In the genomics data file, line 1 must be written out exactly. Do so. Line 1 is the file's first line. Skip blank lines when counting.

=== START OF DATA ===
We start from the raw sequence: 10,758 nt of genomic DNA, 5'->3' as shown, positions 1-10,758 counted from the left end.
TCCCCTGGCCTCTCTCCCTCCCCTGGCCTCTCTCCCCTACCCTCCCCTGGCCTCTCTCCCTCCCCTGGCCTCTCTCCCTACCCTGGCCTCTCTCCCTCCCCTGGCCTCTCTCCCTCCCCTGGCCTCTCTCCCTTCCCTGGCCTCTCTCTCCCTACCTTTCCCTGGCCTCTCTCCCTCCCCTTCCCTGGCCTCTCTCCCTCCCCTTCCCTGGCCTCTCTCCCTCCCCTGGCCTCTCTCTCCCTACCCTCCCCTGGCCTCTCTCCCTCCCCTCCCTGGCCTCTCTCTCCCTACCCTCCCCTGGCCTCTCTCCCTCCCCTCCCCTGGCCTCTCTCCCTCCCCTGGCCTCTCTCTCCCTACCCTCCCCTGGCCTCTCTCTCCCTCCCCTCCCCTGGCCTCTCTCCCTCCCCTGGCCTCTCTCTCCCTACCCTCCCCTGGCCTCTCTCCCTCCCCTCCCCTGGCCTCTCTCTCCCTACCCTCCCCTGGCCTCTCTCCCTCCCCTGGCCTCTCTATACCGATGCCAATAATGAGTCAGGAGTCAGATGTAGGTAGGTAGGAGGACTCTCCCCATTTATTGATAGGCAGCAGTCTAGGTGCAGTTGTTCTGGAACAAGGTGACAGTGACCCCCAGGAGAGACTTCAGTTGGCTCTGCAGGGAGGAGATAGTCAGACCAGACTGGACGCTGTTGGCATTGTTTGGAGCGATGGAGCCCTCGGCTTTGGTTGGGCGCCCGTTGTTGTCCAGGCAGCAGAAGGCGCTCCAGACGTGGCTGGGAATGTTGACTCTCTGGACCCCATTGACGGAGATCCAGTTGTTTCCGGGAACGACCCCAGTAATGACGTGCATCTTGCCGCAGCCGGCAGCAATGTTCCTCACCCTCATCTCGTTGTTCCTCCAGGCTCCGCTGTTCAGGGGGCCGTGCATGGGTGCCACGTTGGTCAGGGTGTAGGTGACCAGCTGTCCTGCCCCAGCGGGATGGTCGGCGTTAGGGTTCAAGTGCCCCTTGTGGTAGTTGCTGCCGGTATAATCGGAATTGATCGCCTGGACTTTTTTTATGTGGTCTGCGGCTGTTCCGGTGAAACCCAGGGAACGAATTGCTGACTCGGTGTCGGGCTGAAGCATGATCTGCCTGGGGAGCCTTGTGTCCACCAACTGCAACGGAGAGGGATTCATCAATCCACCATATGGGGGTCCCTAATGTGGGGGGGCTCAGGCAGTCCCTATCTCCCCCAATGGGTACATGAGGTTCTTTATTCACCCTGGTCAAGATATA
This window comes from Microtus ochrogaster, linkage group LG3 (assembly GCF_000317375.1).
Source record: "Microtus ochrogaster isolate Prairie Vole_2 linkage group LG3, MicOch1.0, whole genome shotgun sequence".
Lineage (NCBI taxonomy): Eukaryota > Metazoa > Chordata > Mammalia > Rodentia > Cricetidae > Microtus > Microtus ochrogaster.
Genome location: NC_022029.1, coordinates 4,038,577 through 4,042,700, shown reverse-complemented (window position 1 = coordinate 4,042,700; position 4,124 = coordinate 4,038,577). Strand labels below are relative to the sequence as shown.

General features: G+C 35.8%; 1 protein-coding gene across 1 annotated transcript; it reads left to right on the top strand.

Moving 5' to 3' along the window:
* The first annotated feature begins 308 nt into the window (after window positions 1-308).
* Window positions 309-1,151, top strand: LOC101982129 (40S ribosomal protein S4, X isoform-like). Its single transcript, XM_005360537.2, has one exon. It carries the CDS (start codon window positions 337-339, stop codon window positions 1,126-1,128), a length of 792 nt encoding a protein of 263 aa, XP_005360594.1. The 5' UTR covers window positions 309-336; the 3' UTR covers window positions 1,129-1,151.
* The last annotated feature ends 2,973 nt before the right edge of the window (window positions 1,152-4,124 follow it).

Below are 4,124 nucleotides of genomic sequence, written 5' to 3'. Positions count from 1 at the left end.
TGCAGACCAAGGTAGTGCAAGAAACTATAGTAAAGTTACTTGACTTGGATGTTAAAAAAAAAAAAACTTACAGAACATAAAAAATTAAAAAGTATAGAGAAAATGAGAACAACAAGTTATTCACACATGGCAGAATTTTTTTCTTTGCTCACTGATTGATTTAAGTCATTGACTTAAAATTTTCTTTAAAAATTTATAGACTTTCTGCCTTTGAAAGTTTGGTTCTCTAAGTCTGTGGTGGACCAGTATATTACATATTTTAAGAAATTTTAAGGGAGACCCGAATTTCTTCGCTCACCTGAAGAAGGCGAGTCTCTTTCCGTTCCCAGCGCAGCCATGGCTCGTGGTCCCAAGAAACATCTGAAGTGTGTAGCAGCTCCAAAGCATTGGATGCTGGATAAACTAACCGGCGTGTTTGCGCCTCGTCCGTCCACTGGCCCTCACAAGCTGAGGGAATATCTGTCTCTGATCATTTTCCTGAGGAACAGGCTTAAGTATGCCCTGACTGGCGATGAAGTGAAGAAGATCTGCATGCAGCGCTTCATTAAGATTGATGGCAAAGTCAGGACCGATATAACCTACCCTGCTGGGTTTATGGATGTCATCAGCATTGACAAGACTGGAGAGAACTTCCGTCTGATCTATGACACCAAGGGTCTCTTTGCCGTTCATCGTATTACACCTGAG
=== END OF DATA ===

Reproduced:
We start from the raw sequence: 10,758 nt of genomic DNA, 5'->3' as shown, positions 1-10,758 counted from the left end.